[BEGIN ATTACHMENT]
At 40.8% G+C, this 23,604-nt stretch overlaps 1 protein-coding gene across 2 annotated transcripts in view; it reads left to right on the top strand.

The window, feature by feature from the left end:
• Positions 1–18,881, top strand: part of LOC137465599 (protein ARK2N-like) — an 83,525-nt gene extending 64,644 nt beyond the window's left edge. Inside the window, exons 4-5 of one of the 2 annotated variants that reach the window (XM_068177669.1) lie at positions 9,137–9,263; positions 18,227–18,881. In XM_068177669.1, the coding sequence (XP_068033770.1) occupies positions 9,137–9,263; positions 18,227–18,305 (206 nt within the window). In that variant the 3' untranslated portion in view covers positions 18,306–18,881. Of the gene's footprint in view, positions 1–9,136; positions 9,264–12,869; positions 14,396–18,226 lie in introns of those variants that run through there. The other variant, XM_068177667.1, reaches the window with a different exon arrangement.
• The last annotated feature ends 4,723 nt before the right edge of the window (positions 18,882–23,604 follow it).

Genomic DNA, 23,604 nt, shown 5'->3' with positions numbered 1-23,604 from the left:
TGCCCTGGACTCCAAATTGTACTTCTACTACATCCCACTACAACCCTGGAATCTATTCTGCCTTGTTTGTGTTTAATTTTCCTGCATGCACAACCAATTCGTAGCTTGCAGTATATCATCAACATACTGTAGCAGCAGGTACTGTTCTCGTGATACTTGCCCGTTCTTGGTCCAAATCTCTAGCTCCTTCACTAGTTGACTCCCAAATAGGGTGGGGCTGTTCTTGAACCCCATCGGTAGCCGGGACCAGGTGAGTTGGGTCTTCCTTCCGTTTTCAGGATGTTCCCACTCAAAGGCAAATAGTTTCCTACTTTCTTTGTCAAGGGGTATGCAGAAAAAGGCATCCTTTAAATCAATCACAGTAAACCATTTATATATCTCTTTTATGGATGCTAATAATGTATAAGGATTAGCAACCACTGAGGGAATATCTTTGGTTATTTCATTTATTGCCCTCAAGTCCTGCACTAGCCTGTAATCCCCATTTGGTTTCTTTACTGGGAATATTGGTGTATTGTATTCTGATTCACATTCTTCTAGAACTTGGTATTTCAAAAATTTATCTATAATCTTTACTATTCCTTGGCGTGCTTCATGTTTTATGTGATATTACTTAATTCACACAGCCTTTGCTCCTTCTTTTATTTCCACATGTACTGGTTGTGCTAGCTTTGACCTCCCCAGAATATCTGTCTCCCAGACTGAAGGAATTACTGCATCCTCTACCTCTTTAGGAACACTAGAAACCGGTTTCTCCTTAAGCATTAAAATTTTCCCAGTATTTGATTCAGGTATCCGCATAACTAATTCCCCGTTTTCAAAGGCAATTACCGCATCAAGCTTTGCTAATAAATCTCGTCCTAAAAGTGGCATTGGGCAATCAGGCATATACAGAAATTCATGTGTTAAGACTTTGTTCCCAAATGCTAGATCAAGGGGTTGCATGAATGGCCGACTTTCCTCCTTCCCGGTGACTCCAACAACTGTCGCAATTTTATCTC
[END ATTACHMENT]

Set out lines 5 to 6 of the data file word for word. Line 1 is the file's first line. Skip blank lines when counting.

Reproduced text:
Genomic DNA, 23,604 nt, shown 5'->3' with positions numbered 1-23,604 from the left:
TGCCCTGGACTCCAAATTGTACTTCTACTACATCCCACTACAACCCTGGAATCTATTCTGCCTTGTTTGTGTTTAATTTTCCTGCATGCACAACCAATTCGTAGCTTGCAGTATATCATCAACATACTGTAGCAGCAGGTACTGTTCTCGTGATACTTGCCCGTTCTTGGTCCAAATCTCTAGCTCCTTCACTAGTTGACTCCCAAATAGGGTGGGGCTGTTCTTGAACCCCATCGGTAGCCGGGACCAGGTGAGTTGGGTCTTCCTTCCGTTTTCAGGATGTTCCCACTCAAAGGCAAATAGTTTCCTACTTTCTTTGTCAAGGGGTATGCAGAAAAAGGCATCCTTTAAATCAATCACAGTAAACCATTTATATATCTCTTTTATGGATGCTAATAATGTATAAGGATTAGCAACCACTGAGGGAATATCTTTGGTTATTTCATTTATTGCCCTCAAGTCCTGCACTAGCCTGTAATCCCCATTTGGTTTCTTTACTGGGAATATTGGTGTATTGTATTCTGATTCACATTCTTCTAGAACTTGGTATTTCAAAAATTTATCTATAATCTTTACTATTCCTTGGCGTGCTTCATGTTTTATGTGATATTACTTAATTCACACAGCCTTTGCTCCTTCTTTTATTTCCACATGTACTGGTTGTGCTAGCTTTGACCTCCCCAGAATATCTGTCTCCCAGACTGAAGGAATTACTGCATCCTCTACCTCTTTAGGAACACTAGAAACCGGTTTCTCCTTAAGCATTAAAATTTTCCCAGTATTTGATTCAGGTATCCGCATAACTAATTCCCCGTTTTCAAAGGCAATTACCGCATCAAGCTTTGCTAATAAATCTCGTCCTAAAAGTGGCATTGGGCAATCAGGCATATACAGAAATTCATGTGTTAAGACTTTGTTCCCAAATGCTAGATCAAGGGGTTGCATGAATGGCCGACTTTCCTCCTTCCCGGTGACTCCAACAACTGTCGCAATTTTATCTC